Earlier this month I was lucky enough to be allowed to tag along on a shoot of a video interview with internationally acclaimed artist, Emma Rodgers.
I went with our audio visual team to her house on the Wirral, where she has her studio. They needed to film Emma because her work is going to be included in our forthcoming exhibition ‘The Rise of Women Artists’ , which will be at the Walker Art Gallery from 23 October 2009 – 14 March 2010. This video would be used to create one of the interactive displays for visitors to explore in the gallery and also to make video clips for our website. Read more…
14 August 2009 by Sam
As I’ve mentioned many times before, there’s never a dull moment for the handling and transport team. Since I last reported on their activities they have safely transported a huge variety of objects from our collections, including ship models, paintings, a stained glass window and some Hindu Gods (well, sculptures of them, anyway). Some have been moved from storage to the conservation studios for treatment and back again, other objects have been gone on or off display and a few have ben loaned to other organisations. Read more…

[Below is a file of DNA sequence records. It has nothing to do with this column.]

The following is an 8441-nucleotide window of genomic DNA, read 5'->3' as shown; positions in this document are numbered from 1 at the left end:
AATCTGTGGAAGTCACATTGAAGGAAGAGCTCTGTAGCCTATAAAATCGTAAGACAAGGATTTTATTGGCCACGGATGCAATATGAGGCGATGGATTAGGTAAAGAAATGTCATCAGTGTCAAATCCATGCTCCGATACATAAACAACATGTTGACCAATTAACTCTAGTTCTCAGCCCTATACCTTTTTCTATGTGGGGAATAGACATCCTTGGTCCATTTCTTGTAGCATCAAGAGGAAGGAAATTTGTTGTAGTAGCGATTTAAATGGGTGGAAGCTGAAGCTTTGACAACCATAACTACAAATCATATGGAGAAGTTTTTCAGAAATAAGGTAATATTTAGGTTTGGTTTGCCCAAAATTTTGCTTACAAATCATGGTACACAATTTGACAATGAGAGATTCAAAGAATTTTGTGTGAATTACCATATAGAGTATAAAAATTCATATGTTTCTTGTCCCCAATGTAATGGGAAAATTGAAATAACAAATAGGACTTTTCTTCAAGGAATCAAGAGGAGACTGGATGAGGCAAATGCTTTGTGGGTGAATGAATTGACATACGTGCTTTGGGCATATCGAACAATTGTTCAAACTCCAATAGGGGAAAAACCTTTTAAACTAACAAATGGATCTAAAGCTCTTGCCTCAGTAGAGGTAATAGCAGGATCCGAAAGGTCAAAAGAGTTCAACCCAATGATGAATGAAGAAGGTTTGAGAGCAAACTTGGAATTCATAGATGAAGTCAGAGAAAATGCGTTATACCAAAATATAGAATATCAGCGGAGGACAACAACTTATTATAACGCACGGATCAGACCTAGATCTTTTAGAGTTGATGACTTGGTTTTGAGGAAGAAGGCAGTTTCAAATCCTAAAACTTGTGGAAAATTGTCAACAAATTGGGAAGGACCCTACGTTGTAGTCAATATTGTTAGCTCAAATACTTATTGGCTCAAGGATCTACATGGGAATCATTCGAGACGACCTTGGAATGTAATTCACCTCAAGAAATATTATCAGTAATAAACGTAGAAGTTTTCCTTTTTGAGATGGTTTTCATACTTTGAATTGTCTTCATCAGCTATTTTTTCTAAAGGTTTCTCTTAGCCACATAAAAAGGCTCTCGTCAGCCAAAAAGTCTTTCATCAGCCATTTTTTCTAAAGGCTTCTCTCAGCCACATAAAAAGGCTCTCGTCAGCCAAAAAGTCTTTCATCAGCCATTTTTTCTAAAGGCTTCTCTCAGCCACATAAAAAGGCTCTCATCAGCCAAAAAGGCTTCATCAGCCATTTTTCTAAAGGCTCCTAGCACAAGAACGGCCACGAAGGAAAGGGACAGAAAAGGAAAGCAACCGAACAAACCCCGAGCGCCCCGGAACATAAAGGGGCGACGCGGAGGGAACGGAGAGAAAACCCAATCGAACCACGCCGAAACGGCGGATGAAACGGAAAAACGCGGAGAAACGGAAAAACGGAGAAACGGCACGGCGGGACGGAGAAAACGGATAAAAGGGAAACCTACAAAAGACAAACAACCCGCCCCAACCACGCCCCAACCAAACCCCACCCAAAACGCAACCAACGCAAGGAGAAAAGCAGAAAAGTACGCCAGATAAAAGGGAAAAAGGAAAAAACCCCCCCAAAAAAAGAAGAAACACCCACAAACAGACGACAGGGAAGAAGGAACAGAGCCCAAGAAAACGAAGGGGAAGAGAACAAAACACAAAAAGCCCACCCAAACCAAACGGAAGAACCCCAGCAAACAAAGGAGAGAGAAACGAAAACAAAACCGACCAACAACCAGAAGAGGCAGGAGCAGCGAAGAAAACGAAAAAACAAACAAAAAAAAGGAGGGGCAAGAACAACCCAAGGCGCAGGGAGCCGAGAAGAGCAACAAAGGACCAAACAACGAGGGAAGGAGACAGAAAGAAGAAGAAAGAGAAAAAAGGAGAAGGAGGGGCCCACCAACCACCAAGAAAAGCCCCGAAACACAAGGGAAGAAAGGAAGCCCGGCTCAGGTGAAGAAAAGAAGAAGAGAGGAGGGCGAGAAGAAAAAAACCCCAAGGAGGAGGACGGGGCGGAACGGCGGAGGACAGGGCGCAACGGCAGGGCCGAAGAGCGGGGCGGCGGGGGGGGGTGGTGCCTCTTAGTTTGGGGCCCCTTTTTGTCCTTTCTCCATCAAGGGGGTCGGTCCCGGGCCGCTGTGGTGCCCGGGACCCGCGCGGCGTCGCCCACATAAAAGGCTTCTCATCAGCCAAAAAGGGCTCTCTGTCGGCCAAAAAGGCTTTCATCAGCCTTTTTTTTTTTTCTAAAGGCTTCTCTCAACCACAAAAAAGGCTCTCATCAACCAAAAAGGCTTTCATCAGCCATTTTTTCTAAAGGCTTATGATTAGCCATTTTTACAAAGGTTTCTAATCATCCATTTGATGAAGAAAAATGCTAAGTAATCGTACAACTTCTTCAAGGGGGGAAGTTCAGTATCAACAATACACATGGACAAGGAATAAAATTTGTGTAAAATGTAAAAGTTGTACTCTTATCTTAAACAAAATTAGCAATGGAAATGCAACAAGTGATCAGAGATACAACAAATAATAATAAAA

10 August 2009 by Sam
It’s my first day back in work after a short break today, and I feel that I’ve returned with a whole new level of understanding of the works of art that I promote on the blog and website. For while I was off I did more than just DIY and sunbathing. I actually experienced what it feels like to be a work of art myself when I spent an hour on the Fourth Plinth in Trafalgar Square as part of Antony Gormley’s One and Other project. One hour, one plinth, one Sam. Read more…
27 July 2009 by Lisa